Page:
WASHINGTON — As a partial government shutdown entered its third week, negotiations between Vice President Mike Pence and congressional aides from both parties yielded little progress on Saturday while the impact on government services and on federal workers was worsening by the day.
“Not much headway made today,” President Trump conceded on Twitter, not long after the vice president’s office characterized the roughly two-hour talks, held next to the White House at the Eisenhower Executive Office Building, as “productive.”
V.P. Mike Pence and team just left the White House. Briefed me on their meeting with the Schumer/Pelosi representatives. Not much headway made today. Second meeting set for tomorrow. After so many decades, must finally and permanently fix the problems on the Southern Border!
— Donald J. Trump (@realDonaldTrump) January 5, 2019
The two sides are scheduled to meet again Sunday afternoon, but there was little hope that the broad divide between Mr. Trump and Democrats over his demand for more than $5 billion for a border wall would be bridged anytime soon. Saturday’s talks came a day after Mr. Trump said the government shutdown could continue for “months or even years” if Democrats did not relent on their steadfast refusal to grant him the wall money.
The negotiations on Saturday focused on priorities for security rather than a dollar figure for the border wall, the vice president’s office said. While Mr. Trump has stood by his $5.7 billion demand, Senate Democrats have offered $1.3 billion for border security, including fencing, while Speaker Nancy Pelosi and the top Senate Democrat, Chuck Schumer of New York, have repeatedly said that they will not agree to any wall funding. Ms. Pelosi has called a border wall an “immorality.”
The vice president’s office said that Mr. Pence had reiterated the president’s position that any deal needed to include funding for the wall. The office also said that Democrats had requested additional information from the Department of Homeland Security about its needs to deal with border issues.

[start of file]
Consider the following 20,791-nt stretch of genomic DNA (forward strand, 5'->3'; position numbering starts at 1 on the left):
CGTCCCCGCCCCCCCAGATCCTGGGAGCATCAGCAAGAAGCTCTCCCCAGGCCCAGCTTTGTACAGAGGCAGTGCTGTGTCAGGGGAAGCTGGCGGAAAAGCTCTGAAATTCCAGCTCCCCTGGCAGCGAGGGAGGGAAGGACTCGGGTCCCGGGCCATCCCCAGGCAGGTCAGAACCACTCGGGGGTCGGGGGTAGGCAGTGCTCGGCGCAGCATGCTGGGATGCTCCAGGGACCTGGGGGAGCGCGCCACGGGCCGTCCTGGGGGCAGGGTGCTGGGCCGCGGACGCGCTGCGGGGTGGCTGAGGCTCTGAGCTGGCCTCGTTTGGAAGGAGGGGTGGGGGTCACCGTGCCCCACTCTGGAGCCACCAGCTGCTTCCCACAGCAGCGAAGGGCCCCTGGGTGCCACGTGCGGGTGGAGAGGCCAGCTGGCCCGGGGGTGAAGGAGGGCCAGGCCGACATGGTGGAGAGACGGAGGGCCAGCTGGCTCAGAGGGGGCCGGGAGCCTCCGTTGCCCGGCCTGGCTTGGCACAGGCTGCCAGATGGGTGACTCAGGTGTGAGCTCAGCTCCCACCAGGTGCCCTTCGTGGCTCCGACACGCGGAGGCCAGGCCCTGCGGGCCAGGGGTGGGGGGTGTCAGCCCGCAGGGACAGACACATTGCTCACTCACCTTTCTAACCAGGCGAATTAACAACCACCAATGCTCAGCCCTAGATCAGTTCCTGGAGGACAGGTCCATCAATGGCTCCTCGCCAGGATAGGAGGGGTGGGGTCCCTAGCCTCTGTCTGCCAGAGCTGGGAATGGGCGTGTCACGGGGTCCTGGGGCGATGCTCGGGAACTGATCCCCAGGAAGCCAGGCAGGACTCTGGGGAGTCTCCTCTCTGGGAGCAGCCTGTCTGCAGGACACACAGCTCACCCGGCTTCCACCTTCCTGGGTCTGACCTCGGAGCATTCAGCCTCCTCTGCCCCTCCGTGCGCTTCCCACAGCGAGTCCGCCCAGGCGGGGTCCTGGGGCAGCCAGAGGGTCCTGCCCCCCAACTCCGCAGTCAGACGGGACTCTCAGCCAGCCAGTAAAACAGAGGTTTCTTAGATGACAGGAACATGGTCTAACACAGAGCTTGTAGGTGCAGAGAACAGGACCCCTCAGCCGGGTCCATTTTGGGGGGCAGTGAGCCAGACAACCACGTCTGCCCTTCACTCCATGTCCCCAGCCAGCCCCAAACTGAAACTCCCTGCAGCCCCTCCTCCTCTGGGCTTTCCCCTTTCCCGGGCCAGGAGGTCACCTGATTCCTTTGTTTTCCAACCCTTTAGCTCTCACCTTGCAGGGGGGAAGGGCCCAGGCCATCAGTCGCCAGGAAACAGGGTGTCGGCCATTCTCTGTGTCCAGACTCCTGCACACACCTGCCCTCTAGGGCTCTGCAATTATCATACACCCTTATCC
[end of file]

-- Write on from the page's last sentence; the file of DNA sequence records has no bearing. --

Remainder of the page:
Democratic staff members asked for a formal budget justification for the administration’s insistence on its $5.7 billion proposal, a Democratic official familiar with the discussion said, adding that Mr. Pence made clear that the White House would not budge from that figure. The Democrats told the vice president that there would be no movement on the dollar figure until after the government is reopened.
It is unclear just what kind of authority Mr. Trump has granted Mr. Pence to speak for him in negotiations. Last month, when Mr. Pence made a $2.6 billion counteroffer to Democrats in an effort to avert the shutdown, Mr. Trump quickly shot down the proposal.
During the talks on Saturday, Kirstjen Nielsen, the homeland security secretary, offered a briefing on what the administration has deemed a “crisis” at the border. Ms. Neilsen had tried to give a similar briefing earlier in the week to congressional leaders and White House officials gathered in the Situation Room, but she was cut off by Ms. Pelosi, who questioned Ms. Nielsen’s facts.
In addition to Ms. Nielsen, the vice president was joined on Saturday by Mick Mulvaney, the acting chief of staff, and Jared Kushner, a senior adviser to Mr. Trump. Mr. Kushner is said to have raised the prospect with Democratic lawmakers that if they give the president the full $5.7 billion in wall funding or something close to it, they might in exchange get an agreement for new protections for the young immigrants known as Dreamers. The prospect of such a deal has alarmed some conservatives.